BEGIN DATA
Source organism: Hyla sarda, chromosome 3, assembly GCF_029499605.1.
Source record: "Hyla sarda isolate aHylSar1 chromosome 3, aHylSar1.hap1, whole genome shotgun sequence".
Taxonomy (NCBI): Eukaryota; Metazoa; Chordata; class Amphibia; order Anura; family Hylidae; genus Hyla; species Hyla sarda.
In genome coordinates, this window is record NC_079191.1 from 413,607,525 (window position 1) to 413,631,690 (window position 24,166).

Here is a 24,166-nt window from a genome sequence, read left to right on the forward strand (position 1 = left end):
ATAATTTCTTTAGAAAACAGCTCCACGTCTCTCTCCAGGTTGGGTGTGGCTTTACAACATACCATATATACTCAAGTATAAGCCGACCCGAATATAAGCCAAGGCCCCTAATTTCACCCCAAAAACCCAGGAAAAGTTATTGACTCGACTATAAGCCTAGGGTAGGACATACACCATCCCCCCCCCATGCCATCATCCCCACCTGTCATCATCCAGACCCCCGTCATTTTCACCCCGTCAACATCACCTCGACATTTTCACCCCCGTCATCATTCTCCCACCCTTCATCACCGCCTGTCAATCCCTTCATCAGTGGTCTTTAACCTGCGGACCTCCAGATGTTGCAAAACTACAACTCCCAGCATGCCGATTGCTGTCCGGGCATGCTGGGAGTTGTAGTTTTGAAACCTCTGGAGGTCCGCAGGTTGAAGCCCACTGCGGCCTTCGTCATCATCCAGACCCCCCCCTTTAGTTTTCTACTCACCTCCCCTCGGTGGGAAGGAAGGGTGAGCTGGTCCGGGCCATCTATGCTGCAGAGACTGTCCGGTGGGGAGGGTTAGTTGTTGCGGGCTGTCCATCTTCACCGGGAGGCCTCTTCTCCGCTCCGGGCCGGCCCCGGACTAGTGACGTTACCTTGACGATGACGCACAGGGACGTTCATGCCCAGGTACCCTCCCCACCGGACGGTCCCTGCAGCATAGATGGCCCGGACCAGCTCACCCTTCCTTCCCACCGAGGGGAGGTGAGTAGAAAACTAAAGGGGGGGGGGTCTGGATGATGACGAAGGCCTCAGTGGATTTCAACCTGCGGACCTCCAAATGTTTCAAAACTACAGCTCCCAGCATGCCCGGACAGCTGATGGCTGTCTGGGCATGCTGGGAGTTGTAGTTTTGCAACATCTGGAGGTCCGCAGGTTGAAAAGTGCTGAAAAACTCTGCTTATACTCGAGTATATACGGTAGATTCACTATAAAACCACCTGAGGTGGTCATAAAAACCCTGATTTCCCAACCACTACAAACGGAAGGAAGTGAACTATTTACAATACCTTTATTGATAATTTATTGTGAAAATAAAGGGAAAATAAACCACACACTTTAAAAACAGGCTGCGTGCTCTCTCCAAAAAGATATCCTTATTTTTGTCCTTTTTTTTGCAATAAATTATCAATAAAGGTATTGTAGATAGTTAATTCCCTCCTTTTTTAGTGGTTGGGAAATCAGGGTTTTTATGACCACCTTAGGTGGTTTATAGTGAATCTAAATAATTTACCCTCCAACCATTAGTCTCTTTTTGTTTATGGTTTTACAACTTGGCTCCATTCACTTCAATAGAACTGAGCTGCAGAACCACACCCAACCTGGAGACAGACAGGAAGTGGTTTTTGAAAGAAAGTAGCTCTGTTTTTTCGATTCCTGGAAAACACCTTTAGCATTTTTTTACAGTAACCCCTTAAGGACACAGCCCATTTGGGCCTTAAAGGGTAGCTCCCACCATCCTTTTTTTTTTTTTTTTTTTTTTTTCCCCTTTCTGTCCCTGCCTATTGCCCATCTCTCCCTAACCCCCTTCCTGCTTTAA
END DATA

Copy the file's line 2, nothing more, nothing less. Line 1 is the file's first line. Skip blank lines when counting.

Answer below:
Source record: "Hyla sarda isolate aHylSar1 chromosome 3, aHylSar1.hap1, whole genome shotgun sequence".